The withdrawing of Ghalibaf reinforces the position of Raisi as almost all the conservative front is united on behalf of him. With Ghalibaf’s endorsement to Raisi we should expect a challenging election full of tension which might provoke new internal conflicts in Iran. According to the latest surveys, Rouhani is still the favourite with around 40% of consensus, while Raisi and Ghalibaf would be around 15% and 24% each. It means if Ghalibaf voters really follow his endorsement and consequently vote for Raisi, we might have a very close competition between the two candidates.
Last but not least, it should be also emphasised that a part of the population normally does not vote to express their critique or protest towards the Islamic Republic. Normally, this oppositional part of the Iranian electoral body has been around the 30% mark, which is quite significant. If a percentage of this block decided to go to vote, they would normally vote for the most pragmatist or reformist candidate, following the logic of the “least worst”, which in this case would be Rouhani. We should also see how successful Rouhani will be in attracting this vote which might be helpful to him for his challenge against Raisi.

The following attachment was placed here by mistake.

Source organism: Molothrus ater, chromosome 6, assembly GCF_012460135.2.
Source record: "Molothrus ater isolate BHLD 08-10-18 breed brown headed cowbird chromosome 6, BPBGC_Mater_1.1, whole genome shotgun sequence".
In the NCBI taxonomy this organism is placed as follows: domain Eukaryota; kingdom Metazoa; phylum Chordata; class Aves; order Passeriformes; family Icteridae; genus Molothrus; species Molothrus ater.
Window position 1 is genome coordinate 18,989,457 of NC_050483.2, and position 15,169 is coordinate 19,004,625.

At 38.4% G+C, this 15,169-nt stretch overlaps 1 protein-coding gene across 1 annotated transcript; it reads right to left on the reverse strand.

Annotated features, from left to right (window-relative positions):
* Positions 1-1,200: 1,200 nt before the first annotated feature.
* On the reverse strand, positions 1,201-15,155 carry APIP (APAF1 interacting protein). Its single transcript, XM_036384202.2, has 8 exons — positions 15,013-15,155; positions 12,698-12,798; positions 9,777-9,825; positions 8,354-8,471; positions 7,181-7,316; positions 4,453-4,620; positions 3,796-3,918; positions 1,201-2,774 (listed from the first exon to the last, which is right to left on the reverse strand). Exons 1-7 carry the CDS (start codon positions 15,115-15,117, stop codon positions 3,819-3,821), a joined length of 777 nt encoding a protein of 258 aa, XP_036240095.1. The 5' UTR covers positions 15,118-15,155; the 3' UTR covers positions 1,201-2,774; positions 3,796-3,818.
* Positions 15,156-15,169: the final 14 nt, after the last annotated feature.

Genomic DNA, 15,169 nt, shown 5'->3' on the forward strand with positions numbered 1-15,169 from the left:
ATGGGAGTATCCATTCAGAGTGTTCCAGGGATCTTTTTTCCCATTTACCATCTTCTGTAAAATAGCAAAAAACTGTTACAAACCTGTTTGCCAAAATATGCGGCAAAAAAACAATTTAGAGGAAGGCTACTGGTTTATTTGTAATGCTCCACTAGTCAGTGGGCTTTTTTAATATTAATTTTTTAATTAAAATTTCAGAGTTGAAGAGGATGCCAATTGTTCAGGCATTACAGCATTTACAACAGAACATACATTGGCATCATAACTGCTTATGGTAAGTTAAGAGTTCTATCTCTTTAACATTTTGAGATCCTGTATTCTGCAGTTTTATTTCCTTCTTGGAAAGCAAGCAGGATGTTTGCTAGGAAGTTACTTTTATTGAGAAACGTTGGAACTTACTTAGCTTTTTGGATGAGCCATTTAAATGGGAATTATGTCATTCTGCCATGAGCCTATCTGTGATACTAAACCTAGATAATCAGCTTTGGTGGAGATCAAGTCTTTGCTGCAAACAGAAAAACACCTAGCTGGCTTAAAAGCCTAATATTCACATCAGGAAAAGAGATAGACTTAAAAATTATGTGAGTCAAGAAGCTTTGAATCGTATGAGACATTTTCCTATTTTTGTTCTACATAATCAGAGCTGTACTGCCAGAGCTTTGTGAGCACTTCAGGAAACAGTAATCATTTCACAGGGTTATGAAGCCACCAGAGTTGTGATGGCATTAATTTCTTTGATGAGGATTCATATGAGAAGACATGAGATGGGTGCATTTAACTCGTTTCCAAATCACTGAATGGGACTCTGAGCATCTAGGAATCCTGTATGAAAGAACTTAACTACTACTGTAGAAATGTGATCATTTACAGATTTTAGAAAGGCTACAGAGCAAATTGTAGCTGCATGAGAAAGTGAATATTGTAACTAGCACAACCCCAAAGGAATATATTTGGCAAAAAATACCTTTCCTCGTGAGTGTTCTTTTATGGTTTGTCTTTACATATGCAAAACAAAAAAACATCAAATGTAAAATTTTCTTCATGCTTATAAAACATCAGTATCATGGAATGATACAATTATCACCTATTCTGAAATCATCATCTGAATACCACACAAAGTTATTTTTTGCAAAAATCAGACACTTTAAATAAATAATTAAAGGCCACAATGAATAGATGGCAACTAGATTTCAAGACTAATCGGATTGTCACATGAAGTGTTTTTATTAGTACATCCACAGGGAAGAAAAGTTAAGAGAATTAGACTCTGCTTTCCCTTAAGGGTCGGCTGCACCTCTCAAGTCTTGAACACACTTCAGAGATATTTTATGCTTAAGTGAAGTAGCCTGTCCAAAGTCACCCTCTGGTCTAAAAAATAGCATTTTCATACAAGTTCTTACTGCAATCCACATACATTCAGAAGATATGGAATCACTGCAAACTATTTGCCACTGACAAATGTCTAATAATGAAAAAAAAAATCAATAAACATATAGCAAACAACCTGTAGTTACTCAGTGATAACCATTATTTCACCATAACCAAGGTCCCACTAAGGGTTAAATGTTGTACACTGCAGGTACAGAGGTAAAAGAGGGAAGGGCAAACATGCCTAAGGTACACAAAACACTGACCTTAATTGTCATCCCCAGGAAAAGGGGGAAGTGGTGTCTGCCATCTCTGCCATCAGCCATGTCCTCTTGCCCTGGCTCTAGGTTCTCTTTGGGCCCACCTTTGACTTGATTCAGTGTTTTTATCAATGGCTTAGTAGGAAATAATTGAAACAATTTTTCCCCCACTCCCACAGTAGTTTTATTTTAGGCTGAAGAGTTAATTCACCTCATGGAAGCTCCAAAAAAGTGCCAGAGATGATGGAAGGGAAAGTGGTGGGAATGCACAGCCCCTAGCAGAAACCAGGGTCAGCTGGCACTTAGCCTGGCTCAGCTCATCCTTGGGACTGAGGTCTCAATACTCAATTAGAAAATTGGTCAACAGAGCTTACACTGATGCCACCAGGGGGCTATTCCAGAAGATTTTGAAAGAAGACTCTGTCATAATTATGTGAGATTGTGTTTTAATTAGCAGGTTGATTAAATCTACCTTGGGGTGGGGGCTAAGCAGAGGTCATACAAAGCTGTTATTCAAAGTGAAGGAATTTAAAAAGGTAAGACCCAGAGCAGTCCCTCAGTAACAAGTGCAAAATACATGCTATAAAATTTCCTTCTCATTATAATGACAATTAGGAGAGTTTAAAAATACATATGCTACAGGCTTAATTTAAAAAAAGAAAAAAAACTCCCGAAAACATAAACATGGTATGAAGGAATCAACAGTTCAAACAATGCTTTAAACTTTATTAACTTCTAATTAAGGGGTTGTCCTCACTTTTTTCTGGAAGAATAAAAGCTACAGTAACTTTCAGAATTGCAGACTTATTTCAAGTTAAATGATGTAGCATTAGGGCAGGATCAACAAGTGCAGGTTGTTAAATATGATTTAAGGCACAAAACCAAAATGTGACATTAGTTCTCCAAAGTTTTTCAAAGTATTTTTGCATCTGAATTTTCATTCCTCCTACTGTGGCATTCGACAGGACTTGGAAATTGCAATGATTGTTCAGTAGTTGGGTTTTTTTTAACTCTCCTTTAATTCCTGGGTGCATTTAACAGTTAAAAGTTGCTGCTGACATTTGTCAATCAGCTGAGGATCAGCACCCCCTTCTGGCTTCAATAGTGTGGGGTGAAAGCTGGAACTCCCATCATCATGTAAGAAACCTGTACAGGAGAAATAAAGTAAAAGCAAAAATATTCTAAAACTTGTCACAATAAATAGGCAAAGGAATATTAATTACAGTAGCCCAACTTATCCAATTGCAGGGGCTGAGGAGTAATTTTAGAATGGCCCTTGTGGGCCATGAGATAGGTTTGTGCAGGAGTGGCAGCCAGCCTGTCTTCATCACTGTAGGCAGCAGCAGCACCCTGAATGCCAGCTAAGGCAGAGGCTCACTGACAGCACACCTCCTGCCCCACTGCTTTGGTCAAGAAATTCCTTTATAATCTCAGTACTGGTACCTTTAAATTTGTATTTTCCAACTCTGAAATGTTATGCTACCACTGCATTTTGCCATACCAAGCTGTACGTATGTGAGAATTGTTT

However, in the last hours the tensions are amplified. Rouhani has been changing his strategy, adopting a more critical language against the conservative fronts, also towards the Supreme Guide, and, from the other side, also Raisi is increasing significantly his attacks against the pragmatist and Rouhani in particular.
The result of this election will influence significantly the domestic and foreign policies of Iran in the coming years. If Rouhani emerges as the winner, Tehran would likely continue its opening toward the West, particularly on the economic level, while it will not be clear the effect over Iran’s involvement in the Middle East crisis. If Raisi wins, there would likely be changes in the foreign policy of the new government. The role of Russia and China would be strengthened as global allies and the opening toward the West would decrease significantly. The Islamic Republic would be more involved in regional conflicts. On the economic front, there would likely be less attention on liberalization and privatization.
Pejman Abdolmohammadi, University of Genoa and London School of Economics
* This Commentary was written on May 16th